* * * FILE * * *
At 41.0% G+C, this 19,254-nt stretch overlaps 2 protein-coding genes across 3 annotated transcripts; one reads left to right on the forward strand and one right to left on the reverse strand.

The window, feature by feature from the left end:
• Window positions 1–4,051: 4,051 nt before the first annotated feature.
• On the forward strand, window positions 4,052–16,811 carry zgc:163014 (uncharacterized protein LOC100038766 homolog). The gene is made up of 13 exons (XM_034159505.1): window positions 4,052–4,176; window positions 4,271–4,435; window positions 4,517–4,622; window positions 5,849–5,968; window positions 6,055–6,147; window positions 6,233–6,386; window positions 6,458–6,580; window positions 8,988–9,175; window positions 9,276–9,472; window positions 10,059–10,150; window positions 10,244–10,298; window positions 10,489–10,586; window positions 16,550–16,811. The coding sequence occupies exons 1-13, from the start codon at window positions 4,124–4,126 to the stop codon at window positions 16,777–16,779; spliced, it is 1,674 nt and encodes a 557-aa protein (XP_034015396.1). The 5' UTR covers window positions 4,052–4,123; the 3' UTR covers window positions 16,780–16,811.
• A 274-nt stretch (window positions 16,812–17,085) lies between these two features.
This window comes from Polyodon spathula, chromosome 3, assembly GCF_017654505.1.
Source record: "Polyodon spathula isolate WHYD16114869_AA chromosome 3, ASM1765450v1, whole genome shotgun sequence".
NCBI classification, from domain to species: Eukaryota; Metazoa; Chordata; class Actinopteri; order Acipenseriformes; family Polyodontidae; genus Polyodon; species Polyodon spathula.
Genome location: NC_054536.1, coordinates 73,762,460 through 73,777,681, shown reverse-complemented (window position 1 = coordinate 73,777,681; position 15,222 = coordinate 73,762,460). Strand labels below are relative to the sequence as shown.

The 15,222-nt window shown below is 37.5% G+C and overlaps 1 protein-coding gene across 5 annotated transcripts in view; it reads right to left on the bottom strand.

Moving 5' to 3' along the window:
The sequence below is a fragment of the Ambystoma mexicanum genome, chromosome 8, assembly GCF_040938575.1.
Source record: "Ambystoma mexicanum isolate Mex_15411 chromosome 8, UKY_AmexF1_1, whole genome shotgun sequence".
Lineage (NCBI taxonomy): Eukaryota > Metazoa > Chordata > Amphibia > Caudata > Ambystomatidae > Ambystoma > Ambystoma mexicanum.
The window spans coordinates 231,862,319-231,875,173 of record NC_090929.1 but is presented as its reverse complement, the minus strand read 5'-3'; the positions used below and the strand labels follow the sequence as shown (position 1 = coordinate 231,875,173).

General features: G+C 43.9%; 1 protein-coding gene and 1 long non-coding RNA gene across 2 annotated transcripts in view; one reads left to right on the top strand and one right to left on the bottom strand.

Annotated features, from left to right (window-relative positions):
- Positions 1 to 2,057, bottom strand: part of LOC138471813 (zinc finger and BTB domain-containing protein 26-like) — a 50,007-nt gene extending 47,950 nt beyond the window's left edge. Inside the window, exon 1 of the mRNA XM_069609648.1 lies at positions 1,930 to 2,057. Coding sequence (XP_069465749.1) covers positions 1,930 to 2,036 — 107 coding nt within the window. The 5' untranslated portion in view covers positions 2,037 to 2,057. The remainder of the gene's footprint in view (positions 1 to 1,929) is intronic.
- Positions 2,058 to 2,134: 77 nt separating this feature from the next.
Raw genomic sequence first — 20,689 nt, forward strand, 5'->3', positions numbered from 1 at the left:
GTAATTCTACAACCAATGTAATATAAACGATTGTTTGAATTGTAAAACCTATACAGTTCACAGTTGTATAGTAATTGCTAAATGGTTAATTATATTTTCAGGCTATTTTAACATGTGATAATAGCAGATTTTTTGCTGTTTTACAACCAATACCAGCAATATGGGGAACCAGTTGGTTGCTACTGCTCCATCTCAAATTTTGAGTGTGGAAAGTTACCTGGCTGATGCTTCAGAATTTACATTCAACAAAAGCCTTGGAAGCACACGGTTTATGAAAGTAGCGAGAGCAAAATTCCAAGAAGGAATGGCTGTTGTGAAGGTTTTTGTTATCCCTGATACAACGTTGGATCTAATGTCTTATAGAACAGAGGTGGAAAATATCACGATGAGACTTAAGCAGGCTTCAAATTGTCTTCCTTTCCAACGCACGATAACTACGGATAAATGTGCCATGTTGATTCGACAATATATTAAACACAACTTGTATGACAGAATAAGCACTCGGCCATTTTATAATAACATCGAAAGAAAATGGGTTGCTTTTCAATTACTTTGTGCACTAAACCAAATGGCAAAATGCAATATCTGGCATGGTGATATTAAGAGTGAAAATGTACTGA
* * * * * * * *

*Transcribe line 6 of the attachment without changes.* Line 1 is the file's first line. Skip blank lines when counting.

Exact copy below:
This window comes from Polyodon spathula, chromosome 3, assembly GCF_017654505.1.